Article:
Identifying Genes for Research

When tackling an organism as complicated as the human body, and when dealing with a disease as complex as cancer, the number of things interacting to cause the disease is very large. Once upon a time, it would have taken researchers several lifetimes to sort through all the proteins and chemicals in the cell and figure out every interaction in hopes of understanding the process, or hoping that they got lucky somwhere along the way, and designing drugs from that point, . Thankfully, advances in technology help science progress at a much faster rate, and researchers around the world (including the Whitehurst laboratory here at UNC) are using techniques that allow them to quickly and easily learn new things about the cells in our bodies. One of the powerful biotechnologies that has helped the study of cancer and drug development is the develoment of screening.

Screening for Answers: Whole-genome assay

Screening technology has advanced quickly in the past decade to allow for thousands and millions of experiments to be carried out in an extremely fast manner. From this technology the whole-genome assay was developed. This is essentially a very fast method of performing an experiment on every gene in a cell to look for a reaction. The following small simulation puts you in charge of the experiment to determine which genes are involved in making cancer resistant to a chemotherapy drug called Paclitaxel, just as the researchers originally did.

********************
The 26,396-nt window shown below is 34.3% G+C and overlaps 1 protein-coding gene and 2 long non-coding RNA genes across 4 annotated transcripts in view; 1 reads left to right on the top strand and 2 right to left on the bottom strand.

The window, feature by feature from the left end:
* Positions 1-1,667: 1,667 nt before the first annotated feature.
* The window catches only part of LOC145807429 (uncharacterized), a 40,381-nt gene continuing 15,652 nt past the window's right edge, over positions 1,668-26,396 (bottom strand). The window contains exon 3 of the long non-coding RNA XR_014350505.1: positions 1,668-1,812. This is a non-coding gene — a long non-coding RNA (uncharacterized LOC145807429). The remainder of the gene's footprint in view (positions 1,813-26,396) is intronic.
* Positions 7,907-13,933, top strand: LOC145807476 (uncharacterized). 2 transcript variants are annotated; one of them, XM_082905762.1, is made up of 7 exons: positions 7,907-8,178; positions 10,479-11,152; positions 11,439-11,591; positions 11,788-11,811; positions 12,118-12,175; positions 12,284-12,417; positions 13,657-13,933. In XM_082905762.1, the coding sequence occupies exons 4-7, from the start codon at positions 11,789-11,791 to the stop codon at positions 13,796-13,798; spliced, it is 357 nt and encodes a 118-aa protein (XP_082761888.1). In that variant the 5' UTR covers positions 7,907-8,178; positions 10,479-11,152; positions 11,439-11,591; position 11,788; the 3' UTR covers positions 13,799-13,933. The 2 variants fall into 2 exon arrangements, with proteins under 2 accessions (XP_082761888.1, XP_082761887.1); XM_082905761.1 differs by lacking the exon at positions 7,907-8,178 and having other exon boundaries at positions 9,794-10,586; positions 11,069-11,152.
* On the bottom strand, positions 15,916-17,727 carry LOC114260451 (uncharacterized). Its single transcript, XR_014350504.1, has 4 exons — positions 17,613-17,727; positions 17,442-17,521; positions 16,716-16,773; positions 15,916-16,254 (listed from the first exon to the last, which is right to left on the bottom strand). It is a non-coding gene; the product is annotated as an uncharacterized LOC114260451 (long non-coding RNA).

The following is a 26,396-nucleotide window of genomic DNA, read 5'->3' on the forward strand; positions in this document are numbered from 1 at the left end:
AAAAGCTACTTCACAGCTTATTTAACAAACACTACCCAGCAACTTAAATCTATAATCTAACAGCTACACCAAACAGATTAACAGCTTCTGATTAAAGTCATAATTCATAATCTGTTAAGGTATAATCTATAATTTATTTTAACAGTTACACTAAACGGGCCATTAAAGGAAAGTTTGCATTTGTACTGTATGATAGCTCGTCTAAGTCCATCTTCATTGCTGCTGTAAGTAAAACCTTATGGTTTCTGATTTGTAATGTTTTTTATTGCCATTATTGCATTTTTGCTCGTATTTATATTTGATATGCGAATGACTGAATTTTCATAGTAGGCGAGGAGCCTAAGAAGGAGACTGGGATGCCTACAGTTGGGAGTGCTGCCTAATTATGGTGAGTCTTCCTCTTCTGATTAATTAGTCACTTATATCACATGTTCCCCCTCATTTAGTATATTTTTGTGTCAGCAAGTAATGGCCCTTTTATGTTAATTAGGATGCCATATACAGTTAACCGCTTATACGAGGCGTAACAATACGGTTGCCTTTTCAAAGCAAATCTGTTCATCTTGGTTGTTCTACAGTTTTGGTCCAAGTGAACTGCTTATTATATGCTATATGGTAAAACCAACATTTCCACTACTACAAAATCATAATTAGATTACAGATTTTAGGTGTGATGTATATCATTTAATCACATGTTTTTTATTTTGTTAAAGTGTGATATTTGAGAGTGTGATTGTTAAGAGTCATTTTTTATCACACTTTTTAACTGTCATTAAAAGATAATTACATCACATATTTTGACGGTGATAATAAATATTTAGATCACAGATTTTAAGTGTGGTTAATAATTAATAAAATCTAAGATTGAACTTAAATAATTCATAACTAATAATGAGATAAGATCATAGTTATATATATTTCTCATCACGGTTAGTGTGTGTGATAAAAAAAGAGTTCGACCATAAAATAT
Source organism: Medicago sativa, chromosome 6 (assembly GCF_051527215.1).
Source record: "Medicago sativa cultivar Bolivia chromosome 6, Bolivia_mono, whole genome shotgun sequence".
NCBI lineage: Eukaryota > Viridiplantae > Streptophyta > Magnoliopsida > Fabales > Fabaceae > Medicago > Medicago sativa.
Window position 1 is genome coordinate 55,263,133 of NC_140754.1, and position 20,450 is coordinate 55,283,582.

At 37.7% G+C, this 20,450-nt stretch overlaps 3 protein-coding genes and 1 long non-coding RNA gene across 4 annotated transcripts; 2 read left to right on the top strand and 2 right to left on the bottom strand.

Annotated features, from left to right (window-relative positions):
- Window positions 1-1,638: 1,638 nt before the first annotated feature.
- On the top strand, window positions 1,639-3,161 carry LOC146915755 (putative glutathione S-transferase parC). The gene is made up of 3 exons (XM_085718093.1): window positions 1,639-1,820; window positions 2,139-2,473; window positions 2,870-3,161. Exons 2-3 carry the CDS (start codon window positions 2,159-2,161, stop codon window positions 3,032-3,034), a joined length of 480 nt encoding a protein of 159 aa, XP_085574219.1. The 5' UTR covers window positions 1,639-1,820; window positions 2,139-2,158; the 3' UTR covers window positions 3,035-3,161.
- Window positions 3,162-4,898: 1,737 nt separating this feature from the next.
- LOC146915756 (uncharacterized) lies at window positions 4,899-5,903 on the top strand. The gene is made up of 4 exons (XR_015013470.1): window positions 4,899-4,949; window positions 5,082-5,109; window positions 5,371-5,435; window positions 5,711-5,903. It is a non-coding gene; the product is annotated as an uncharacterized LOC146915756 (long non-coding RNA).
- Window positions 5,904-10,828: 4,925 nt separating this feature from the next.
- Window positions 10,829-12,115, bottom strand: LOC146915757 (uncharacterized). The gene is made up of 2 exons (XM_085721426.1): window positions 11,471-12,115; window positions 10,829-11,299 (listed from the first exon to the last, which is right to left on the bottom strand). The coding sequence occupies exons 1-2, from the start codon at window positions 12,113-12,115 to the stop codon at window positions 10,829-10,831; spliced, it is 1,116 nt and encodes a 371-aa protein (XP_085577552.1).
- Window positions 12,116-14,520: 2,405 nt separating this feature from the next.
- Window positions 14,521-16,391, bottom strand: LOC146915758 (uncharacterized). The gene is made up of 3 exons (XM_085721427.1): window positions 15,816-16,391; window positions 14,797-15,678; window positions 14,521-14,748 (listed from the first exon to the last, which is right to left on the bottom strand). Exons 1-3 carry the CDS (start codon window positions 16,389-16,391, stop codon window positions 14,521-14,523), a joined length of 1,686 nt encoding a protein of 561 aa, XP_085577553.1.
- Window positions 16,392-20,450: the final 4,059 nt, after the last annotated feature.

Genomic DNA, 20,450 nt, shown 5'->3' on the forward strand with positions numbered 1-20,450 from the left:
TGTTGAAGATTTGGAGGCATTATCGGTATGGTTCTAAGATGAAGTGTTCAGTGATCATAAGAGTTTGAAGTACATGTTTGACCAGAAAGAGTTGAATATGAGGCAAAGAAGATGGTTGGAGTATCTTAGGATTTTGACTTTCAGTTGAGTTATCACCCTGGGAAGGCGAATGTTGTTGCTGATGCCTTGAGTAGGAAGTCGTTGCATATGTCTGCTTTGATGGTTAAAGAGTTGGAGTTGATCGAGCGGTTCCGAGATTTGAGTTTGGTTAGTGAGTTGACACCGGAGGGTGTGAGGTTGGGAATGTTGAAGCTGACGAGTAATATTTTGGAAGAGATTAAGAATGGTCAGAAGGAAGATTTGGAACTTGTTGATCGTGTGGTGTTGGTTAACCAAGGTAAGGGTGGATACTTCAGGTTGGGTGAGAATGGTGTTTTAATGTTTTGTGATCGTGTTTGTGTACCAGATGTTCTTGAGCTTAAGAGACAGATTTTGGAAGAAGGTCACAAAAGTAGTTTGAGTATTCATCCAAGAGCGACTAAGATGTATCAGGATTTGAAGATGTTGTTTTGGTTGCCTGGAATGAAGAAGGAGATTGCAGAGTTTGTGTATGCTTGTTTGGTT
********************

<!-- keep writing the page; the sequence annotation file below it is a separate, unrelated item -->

There are three plates to observe, and a comparison view. Each plate contains a number of dots, called wells, that contains a colony of cancer cells that have had one gene removed via RNA interference. Each plate contains the same sets of cells (dots in the same place on two different plates contain cells missing the same gene), but allows them to grow under different conditions. Growing conditions can be seen by mousing over the links, click the link to see the plate after reading the conditions. Think about the conditions the cells are growing in and try to determine which genes are related to resisting cancer before selecting the "compare plates" link.

So how does this experiment work? The process involves taking a large plate containing a bunch of small wells containing cancer cells . Each small well, represented as a dot, has siRNA added to the cells in it to cause RNA interference which turns off a single gene in the cells. This gives you a huge number of cells missing different genes and allows you to perform many experiments at once. Since some genes are necessary to survive, the ones necessary to make energy for instance, cells missing those genes will die even under the best conditions (the control plate). Other genes are not needed under the best conditions, but are helpful in resisting chemotherapy. Therefore, cells missing those genes would only die under conditions where at least some chemotherapy is present. Even though we do not know what genes do from these experiments, we can still determine which genes are needed for cancer to resist chemotherapy. It is important to note that the dosage of paclitaxel in the "test plate" is not a full dose. Therefore, cancer can be treated using a much lower dosage of chemotherapy if combined with a drug that eliminates one of the genes identified in the screen, or treatment with a drug and a full dose of chemotherapy could be used to kill even the most resistant cancer cells.

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